Teichoic acids (TAs) are major wall and membrane components of most gram-positive bacteria. With few exceptions, they are polymers of glycerol-phosphate or ribitol-phosphate to which are attached glycosyl and d-alanyl ester residues. Wall TA is attached to peptidoglycan via a linkage unit, whereas lipoteichoic acid is attached to glycolipid intercalated in the membrane. Together with peptidoglycan, these polymers make up a polyanionic matrix that functions in (i) cation homeostasis; (ii) trafficking of ions, nutrients, proteins, and antibiotics; (iii) regulation of autolysins; and (iv) presentation of envelope proteins. The esterification of TAs with d-alanyl esters provides a means of modulating the net anionic charge, determining the cationic binding capacity, and displaying cations in the wall. This review addresses the structures and functions of d-alanyl-TAs, the d-alanylation system encoded by the dlt operon, and the roles of TAs in cell growth. The importance of dlt in the physiology of many organisms is illustrated by the variety of mutant phenotypes. In addition, advances in our understanding of d-alanyl ester function in virulence and host-mediated responses have been made possible through targeted mutagenesis of dlt. Studies of the mechanism of d-alanylation have identified two potential targets of antibacterial action and provided possible screening reactions for designing novel agents targeted to d-alanyl-TA synthesis. PMID:14665680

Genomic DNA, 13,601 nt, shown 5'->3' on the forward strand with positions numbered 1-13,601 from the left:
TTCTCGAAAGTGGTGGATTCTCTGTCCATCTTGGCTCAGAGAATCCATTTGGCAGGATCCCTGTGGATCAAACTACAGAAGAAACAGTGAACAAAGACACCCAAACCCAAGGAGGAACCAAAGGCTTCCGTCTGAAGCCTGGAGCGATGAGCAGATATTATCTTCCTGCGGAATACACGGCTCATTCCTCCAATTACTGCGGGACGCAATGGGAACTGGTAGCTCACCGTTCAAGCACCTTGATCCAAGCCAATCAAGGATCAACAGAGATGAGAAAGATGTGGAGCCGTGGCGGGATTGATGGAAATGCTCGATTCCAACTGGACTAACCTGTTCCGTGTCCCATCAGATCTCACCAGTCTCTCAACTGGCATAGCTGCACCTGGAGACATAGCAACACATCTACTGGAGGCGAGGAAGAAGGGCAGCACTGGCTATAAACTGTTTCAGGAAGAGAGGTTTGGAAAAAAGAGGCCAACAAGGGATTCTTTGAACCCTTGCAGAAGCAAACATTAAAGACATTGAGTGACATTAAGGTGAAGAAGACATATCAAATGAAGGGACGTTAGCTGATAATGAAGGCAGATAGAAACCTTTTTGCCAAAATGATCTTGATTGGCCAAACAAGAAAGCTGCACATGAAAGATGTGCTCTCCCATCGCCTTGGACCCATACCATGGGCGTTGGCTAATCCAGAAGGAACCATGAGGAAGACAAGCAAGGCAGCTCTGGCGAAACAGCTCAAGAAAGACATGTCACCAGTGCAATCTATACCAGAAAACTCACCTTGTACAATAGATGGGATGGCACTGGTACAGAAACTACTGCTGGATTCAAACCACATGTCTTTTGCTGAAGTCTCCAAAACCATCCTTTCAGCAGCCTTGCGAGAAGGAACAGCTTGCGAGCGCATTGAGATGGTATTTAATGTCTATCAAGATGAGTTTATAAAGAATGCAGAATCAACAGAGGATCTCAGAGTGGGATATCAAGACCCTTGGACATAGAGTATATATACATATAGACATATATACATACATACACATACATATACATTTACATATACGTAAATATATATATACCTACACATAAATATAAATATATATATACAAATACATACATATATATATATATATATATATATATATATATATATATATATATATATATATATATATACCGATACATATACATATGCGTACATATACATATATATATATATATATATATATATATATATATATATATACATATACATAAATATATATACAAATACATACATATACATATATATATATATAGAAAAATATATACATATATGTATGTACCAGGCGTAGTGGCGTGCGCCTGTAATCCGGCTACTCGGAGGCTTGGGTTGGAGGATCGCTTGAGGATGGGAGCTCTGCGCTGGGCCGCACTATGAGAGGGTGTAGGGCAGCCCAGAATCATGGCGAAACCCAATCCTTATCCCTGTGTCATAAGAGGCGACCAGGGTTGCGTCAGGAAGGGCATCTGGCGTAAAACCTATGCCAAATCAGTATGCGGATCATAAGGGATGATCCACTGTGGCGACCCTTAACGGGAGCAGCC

7. Investigation of pseudo boehmite nanoparticles as an antibacterial agent